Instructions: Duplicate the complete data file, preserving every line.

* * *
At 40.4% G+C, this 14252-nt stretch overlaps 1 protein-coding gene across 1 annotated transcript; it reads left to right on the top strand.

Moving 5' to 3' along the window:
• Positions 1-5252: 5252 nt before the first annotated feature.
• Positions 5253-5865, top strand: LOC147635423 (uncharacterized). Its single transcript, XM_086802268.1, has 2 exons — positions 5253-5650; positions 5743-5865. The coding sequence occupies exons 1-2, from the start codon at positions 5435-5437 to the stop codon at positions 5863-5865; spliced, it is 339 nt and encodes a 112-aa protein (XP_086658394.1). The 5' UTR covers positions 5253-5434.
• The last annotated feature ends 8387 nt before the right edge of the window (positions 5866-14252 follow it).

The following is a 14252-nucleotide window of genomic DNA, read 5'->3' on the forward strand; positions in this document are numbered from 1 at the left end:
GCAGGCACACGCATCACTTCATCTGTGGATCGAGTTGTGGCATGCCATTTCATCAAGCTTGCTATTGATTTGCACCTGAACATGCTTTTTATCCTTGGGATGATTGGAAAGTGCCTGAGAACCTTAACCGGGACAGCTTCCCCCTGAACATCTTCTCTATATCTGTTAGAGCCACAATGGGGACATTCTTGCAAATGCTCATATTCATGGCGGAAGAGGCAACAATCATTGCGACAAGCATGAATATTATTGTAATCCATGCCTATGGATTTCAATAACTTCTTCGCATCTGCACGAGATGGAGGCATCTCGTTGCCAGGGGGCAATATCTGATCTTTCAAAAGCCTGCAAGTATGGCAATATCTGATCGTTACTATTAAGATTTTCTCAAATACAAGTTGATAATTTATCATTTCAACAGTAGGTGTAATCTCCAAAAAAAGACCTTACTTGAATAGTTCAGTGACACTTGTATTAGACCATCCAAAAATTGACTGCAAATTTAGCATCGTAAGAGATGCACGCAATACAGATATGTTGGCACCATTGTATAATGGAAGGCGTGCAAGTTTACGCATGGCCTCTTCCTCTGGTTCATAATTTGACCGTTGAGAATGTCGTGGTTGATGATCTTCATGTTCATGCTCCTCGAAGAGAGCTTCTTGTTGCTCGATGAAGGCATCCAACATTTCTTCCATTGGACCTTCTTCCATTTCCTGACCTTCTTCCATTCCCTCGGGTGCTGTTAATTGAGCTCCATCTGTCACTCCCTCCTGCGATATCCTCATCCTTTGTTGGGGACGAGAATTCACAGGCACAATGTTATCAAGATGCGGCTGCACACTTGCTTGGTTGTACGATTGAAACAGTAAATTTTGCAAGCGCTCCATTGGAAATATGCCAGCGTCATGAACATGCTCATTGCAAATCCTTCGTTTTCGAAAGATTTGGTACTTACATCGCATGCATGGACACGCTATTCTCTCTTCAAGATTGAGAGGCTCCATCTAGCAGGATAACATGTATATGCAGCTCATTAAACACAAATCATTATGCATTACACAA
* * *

At 40.4% G+C, this 14252-nt stretch overlaps 1 protein-coding gene across 1 annotated transcript; it reads left to right on the top strand.

Moving 5' to 3' along the window:
• Positions 1-5252: 5252 nt before the first annotated feature.
• Positions 5253-5865, top strand: LOC147635423 (uncharacterized). Its single transcript, XM_086802268.1, has 2 exons — positions 5253-5650; positions 5743-5865. The coding sequence occupies exons 1-2, from the start codon at positions 5435-5437 to the stop codon at positions 5863-5865; spliced, it is 339 nt and encodes a 112-aa protein (XP_086658394.1). The 5' UTR covers positions 5253-5434.
• The last annotated feature ends 8387 nt before the right edge of the window (positions 5866-14252 follow it).

The following is a 14252-nucleotide window of genomic DNA, read 5'->3' on the forward strand; positions in this document are numbered from 1 at the left end:
GCAGGCACACGCATCACTTCATCTGTGGATCGAGTTGTGGCATGCCATTTCATCAAGCTTGCTATTGATTTGCACCTGAACATGCTTTTTATCCTTGGGATGATTGGAAAGTGCCTGAGAACCTTAACCGGGACAGCTTCCCCCTGAACATCTTCTCTATATCTGTTAGAGCCACAATGGGGACATTCTTGCAAATGCTCATATTCATGGCGGAAGAGGCAACAATCATTGCGACAAGCATGAATATTATTGTAATCCATGCCTATGGATTTCAATAACTTCTTCGCATCTGCACGAGATGGAGGCATCTCGTTGCCAGGGGGCAATATCTGATCTTTCAAAAGCCTGCAAGTATGGCAATATCTGATCGTTACTATTAAGATTTTCTCAAATACAAGTTGATAATTTATCATTTCAACAGTAGGTGTAATCTCCAAAAAAAGACCTTACTTGAATAGTTCAGTGACACTTGTATTAGACCATCCAAAAATTGACTGCAAATTTAGCATCGTAAGAGATGCACGCAATACAGATATGTTGGCACCATTGTATAATGGAAGGCGTGCAAGTTTACGCATGGCCTCTTCCTCTGGTTCATAATTTGACCGTTGAGAATGTCGTGGTTGATGATCTTCATGTTCATGCTCCTCGAAGAGAGCTTCTTGTTGCTCGATGAAGGCATCCAACATTTCTTCCATTGGACCTTCTTCCATTTCCTGACCTTCTTCCATTCCCTCGGGTGCTGTTAATTGAGCTCCATCTGTCACTCCCTCCTGCGATATCCTCATCCTTTGTTGGGGACGAGAATTCACAGGCACAATGTTATCAAGATGCGGCTGCACACTTGCTTGGTTGTACGATTGAAACAGTAAATTTTGCAAGCGCTCCATTGGAAATATGCCAGCGTCATGAACATGCTCATTGCAAATCCTTCGTTTTCGAAAGATTTGGTACTTACATCGCATGCATGGACACGCTATTCTCTCTTCAAGATTGAGAGGCTCCATCTAGCAGGATAACATGTATATGCAGCTCATTAAACACAAATCATTATGCATTACACAA